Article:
When his mother died in 1963 and bequeathed to him a large plot of land, including an olive grove in the center of the town, Gallego had an idea. If he would never again be allowed to enter a Catholic church as an ordained member of the faith, then he would express his devotion in a magnificent way. He would build his own church. In fact he would build his own Cathedral from scratch and make a shrine to “Our Lady of the Pillar”, or Nuestra Señora del Pilar.



    The incredible thing about this place of worship is that practically all building materials used to construct it have been scavenged or donated by local construction companies. As you walk around the cathedral you can see columns made of concrete-filled plastic buckets or air ducts and stairs whose lips are formed from coils of wire, among other things. Today, Don Justo, as he is known, is 95 years old. The Cathedral still needs at least ten years of work, years that its creator simply doesn’t have. Yet, such is his devotion that he still works on its construction every day, except Sundays.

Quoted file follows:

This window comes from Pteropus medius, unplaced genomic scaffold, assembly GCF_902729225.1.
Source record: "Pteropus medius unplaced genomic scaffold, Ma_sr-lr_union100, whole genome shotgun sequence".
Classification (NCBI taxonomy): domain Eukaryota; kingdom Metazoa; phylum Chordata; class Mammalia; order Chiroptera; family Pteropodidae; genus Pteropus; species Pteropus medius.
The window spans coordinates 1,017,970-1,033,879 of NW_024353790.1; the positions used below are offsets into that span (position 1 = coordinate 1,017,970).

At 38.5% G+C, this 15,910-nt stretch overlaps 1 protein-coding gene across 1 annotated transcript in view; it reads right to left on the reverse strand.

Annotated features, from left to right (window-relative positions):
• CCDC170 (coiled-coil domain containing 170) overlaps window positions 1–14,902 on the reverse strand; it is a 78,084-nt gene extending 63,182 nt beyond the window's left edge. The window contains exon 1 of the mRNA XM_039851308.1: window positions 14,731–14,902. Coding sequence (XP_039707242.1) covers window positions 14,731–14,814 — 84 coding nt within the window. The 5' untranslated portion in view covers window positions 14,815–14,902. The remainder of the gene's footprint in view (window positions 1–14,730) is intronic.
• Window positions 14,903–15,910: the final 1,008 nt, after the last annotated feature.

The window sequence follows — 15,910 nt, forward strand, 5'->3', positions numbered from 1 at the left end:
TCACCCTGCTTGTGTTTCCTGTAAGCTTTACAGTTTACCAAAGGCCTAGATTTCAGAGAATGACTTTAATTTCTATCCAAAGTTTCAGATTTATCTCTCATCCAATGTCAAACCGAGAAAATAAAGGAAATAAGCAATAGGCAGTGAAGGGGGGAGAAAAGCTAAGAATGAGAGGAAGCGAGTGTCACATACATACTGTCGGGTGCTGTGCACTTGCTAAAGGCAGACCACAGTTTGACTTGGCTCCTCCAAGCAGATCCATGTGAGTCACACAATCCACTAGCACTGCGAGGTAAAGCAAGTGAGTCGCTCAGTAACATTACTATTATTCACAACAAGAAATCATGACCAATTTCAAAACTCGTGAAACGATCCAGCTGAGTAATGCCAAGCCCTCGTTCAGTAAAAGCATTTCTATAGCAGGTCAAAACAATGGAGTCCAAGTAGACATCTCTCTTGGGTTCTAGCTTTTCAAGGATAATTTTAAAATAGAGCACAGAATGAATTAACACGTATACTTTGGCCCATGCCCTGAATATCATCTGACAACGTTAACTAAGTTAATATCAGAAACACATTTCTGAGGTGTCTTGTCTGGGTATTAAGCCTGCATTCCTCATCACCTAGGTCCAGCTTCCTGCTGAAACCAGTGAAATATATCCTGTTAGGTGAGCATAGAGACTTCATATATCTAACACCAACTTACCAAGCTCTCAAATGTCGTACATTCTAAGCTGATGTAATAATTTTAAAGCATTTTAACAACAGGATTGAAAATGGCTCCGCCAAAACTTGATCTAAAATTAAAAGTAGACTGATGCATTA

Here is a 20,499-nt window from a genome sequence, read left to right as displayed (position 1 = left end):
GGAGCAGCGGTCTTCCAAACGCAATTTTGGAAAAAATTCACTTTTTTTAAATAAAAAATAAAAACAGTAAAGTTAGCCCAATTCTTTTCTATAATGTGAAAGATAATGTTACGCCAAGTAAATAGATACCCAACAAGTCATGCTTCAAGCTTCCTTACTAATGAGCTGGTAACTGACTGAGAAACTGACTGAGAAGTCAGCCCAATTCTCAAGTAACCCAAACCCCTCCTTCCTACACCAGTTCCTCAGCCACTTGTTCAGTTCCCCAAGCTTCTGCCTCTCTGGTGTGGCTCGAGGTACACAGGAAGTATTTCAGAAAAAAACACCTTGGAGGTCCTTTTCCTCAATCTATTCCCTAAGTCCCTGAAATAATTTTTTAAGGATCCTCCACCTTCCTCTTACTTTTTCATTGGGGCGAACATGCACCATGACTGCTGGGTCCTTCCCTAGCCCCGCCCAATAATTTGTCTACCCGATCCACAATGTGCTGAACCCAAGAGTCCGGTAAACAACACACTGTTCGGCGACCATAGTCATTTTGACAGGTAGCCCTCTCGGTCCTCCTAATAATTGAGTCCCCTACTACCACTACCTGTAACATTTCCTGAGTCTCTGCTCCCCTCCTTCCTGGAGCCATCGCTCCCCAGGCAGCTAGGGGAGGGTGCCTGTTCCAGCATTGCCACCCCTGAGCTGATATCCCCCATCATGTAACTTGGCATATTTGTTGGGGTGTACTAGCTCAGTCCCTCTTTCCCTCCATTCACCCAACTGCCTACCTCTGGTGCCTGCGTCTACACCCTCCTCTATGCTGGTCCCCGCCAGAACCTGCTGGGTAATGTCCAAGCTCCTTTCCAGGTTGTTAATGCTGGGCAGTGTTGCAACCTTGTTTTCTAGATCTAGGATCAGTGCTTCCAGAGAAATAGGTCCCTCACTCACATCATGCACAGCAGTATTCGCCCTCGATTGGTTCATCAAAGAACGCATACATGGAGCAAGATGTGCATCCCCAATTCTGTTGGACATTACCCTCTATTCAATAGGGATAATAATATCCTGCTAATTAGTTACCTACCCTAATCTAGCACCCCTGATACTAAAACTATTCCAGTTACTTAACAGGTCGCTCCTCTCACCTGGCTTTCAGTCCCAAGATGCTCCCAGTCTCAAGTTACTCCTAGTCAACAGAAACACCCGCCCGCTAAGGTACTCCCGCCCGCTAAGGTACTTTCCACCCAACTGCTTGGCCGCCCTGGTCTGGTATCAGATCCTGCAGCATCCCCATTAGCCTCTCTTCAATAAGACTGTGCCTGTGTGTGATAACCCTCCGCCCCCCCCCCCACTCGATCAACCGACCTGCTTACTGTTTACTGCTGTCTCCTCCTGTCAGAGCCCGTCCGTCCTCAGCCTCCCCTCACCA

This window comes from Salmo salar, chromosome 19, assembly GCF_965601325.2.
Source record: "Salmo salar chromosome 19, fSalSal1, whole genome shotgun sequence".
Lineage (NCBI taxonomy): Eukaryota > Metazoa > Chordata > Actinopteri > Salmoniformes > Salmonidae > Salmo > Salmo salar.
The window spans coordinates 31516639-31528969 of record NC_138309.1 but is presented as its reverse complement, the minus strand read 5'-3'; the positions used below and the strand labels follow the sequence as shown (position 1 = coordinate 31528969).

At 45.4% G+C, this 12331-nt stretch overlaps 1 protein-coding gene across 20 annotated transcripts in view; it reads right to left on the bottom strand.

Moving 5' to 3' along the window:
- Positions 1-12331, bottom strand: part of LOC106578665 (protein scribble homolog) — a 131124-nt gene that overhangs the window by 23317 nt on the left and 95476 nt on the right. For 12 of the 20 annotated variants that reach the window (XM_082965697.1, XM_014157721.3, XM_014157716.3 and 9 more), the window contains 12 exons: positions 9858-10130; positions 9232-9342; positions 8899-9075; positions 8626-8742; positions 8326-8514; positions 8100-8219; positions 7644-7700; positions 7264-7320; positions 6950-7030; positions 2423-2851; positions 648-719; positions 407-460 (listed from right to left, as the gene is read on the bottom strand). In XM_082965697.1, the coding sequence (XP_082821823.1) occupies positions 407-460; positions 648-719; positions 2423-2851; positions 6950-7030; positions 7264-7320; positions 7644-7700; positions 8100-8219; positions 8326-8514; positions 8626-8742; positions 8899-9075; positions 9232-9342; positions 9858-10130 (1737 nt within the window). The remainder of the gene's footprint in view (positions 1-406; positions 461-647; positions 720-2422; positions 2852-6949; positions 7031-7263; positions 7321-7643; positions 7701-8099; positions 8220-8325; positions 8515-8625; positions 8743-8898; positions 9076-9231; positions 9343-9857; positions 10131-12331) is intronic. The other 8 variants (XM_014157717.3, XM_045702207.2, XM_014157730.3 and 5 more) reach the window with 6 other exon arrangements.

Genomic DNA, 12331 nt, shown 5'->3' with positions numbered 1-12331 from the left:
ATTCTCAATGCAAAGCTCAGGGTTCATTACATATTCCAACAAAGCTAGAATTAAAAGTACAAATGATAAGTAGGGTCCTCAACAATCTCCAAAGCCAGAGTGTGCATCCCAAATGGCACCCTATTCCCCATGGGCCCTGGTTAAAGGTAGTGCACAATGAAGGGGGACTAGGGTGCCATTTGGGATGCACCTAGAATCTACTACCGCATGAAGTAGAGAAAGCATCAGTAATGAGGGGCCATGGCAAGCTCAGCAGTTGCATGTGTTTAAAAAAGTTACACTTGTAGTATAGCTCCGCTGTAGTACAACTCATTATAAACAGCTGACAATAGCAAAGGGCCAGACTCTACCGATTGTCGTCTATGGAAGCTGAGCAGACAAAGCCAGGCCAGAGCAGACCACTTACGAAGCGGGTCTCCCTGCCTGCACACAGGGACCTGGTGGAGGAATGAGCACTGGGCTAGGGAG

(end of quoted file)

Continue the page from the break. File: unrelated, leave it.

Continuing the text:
Today the frame of a huge structure, with a 50-meter-tall dome modeled on St. Peter’s in Rome, towers over the town of Mejorada del Campo. Like the cathedrals of old, it will not reach completion during Don Justo´s lifetime. What will happen to the building after Gallego’s death remains an open question. No one has yet stepped up to take over the project, nor is his cathedral recognized by the Catholic Church.



    How to get there